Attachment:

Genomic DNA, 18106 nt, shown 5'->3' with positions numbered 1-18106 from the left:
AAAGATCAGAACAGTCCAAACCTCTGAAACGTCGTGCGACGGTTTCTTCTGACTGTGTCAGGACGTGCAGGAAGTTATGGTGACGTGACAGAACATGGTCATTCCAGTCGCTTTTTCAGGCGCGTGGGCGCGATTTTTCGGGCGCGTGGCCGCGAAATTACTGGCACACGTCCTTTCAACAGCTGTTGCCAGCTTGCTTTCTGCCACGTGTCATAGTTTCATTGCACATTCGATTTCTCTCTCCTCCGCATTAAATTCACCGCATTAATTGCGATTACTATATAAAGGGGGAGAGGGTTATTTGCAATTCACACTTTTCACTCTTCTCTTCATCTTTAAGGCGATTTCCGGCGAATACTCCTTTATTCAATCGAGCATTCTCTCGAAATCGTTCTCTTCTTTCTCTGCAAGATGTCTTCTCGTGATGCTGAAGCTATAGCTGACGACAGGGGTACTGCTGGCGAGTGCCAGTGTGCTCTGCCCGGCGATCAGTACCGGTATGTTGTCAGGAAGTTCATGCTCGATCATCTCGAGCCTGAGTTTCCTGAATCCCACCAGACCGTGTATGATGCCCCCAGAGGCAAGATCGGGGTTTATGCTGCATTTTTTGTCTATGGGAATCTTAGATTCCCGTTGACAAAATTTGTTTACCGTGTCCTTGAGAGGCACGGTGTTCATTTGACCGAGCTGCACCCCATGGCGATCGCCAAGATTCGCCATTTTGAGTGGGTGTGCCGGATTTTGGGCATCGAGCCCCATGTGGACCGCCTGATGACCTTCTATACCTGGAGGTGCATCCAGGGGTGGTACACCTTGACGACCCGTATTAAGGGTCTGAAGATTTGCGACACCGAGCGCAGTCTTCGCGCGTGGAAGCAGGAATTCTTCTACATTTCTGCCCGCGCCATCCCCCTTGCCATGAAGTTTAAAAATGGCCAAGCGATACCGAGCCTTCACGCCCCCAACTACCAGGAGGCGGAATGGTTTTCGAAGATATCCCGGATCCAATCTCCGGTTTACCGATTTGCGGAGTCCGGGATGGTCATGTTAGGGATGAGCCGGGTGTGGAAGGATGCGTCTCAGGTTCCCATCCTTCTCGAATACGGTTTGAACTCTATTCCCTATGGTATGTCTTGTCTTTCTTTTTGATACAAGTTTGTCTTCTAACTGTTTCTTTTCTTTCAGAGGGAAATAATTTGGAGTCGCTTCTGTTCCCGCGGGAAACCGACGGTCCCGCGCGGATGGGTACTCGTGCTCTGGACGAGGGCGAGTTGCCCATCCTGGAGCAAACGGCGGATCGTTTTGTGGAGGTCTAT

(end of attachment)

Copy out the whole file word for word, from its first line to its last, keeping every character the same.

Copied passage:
Genomic DNA, 18106 nt, shown 5'->3' with positions numbered 1-18106 from the left:
AAAGATCAGAACAGTCCAAACCTCTGAAACGTCGTGCGACGGTTTCTTCTGACTGTGTCAGGACGTGCAGGAAGTTATGGTGACGTGACAGAACATGGTCATTCCAGTCGCTTTTTCAGGCGCGTGGGCGCGATTTTTCGGGCGCGTGGCCGCGAAATTACTGGCACACGTCCTTTCAACAGCTGTTGCCAGCTTGCTTTCTGCCACGTGTCATAGTTTCATTGCACATTCGATTTCTCTCTCCTCCGCATTAAATTCACCGCATTAATTGCGATTACTATATAAAGGGGGAGAGGGTTATTTGCAATTCACACTTTTCACTCTTCTCTTCATCTTTAAGGCGATTTCCGGCGAATACTCCTTTATTCAATCGAGCATTCTCTCGAAATCGTTCTCTTCTTTCTCTGCAAGATGTCTTCTCGTGATGCTGAAGCTATAGCTGACGACAGGGGTACTGCTGGCGAGTGCCAGTGTGCTCTGCCCGGCGATCAGTACCGGTATGTTGTCAGGAAGTTCATGCTCGATCATCTCGAGCCTGAGTTTCCTGAATCCCACCAGACCGTGTATGATGCCCCCAGAGGCAAGATCGGGGTTTATGCTGCATTTTTTGTCTATGGGAATCTTAGATTCCCGTTGACAAAATTTGTTTACCGTGTCCTTGAGAGGCACGGTGTTCATTTGACCGAGCTGCACCCCATGGCGATCGCCAAGATTCGCCATTTTGAGTGGGTGTGCCGGATTTTGGGCATCGAGCCCCATGTGGACCGCCTGATGACCTTCTATACCTGGAGGTGCATCCAGGGGTGGTACACCTTGACGACCCGTATTAAGGGTCTGAAGATTTGCGACACCGAGCGCAGTCTTCGCGCGTGGAAGCAGGAATTCTTCTACATTTCTGCCCGCGCCATCCCCCTTGCCATGAAGTTTAAAAATGGCCAAGCGATACCGAGCCTTCACGCCCCCAACTACCAGGAGGCGGAATGGTTTTCGAAGATATCCCGGATCCAATCTCCGGTTTACCGATTTGCGGAGTCCGGGATGGTCATGTTAGGGATGAGCCGGGTGTGGAAGGATGCGTCTCAGGTTCCCATCCTTCTCGAATACGGTTTGAACTCTATTCCCTATGGTATGTCTTGTCTTTCTTTTTGATACAAGTTTGTCTTCTAACTGTTTCTTTTCTTTCAGAGGGAAATAATTTGGAGTCGCTTCTGTTCCCGCGGGAAACCGACGGTCCCGCGCGGATGGGTACTCGTGCTCTGGACGAGGGCGAGTTGCCCATCCTGGAGCAAACGGCGGATCGTTTTGTGGAGGTCTAT